Hamish Macbeth has an iPad and an espresso machine . But don’t worry, he still doesn’t have a girlfriend.
On his 30th outing, we find the laconic Highland detective happy as ever with his pet cat and dog in his beloved Lochdubh. But like Midsomer Murders, it is not long before the bodies begin to pile up.
A serial liar has been killed, sparking off an investigation that soon has Hamish running for his life and the reader guessing.
The plot twists and turns as Hamish chases down an international drug ring via a cult Christian sect, dodgy crematorium and ‘fairy ring’.
Fans of the Hamish Macbeth series will not be disappointed with the murder mystery, but it is the characterisation that provides the sharpest comedy and commentary on modern life.
MC Beaton does not pull her punches. She attacks misguided animal rights protesters, bureaucratic policeman and society’s neglect of the elderly. As the most borrowed author in the UK she can afford to say what she likes – and she does.
She is particularly harsh on the southerners who settle in the Scotland and then flee when their romantic ideals are not fulfilled. From time to time English folk come to settle here, but you know how it is, if the weather doesn’t chase them off, the drink will get them,’ she writes.
MC Beaton may have chosen a beautiful place and gentle character but she sees through any sentimentality about Scotland – perhaps because she lived in Sutherland herself before moving down south.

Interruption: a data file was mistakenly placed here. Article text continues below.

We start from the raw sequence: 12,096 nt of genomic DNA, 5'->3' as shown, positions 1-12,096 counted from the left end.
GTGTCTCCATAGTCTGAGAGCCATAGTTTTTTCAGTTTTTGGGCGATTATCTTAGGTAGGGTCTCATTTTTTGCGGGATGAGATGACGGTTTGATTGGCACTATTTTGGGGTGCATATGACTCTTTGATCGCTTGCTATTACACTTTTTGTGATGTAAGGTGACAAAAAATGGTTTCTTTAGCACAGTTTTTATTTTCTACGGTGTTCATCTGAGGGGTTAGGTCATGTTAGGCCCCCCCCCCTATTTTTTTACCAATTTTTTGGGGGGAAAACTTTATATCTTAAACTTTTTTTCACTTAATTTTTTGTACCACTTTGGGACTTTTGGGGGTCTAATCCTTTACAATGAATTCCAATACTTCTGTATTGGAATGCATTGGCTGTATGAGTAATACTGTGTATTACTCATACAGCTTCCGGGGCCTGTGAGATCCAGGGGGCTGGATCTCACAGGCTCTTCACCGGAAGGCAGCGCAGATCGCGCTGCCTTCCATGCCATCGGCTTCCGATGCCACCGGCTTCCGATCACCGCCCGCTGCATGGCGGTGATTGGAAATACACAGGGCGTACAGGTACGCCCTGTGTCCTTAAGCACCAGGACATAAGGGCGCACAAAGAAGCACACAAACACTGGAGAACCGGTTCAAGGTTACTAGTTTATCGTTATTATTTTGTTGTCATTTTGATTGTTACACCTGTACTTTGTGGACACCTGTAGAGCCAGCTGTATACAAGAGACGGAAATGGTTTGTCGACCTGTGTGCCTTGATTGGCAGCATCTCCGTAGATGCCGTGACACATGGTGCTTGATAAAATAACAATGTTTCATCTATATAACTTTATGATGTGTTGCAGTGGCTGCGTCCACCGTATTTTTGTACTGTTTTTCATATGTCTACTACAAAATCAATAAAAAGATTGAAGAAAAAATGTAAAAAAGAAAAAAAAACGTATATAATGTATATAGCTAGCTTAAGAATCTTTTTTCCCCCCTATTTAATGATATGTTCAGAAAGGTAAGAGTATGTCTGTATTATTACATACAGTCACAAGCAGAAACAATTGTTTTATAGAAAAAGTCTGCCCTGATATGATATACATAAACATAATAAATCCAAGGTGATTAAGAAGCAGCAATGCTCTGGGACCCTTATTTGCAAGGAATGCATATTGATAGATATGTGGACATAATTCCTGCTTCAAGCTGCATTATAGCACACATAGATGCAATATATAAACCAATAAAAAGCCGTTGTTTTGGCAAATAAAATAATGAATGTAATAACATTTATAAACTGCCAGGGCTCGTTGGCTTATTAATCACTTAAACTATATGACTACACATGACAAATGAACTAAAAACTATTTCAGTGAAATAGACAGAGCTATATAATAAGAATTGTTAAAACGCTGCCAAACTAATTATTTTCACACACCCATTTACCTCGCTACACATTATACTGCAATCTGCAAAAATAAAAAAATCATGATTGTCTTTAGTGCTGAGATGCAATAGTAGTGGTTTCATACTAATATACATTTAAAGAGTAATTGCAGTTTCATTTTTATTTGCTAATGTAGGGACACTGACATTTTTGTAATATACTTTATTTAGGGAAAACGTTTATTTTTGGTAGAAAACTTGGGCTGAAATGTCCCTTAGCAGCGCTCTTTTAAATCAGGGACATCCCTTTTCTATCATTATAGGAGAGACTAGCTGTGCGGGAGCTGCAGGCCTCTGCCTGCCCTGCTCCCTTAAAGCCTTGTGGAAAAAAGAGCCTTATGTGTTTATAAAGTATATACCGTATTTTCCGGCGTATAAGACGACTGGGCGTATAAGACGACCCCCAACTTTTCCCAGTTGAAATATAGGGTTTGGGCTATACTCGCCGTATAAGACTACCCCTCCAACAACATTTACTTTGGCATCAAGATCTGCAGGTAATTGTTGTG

‘The far north of Scotland could come as a shock to incomers,’ she writes. ‘A lot of people could not grasp the idea that the people in the Highlands were a different race from the lowlanders.
‘Certainly most were rightly famous for courtesy and hospitality. But there were other types: malicious, petty, and vengeful.’
There is a dark edge to this book. Unlike most popular depictions of the Highlands it is not sunny all the time, in fact it is more likely to be raining and not everyone is friendly. There are dead bodies on toilets, flying coffins, class A drugs and plenty of allusions to sex.
An old flame, the journalist Elspeth Grant, pops up while Priscilla Halburton-Smythe, the posh hotelier’s daughter who broke Hamish’s heart, is never far away.
There is also a beautiful Polish baker and a sexy forensic scientist. There are plenty of dates and love interest loose ends to be wrapped up.
Although known as the local lothario, poor Hamish never quite gets it right with women, which is lucky because while Beaton is cutting about everyone else, it is clear there is one character she adores. And when an author loves her hero that much it is difficult not be swept along.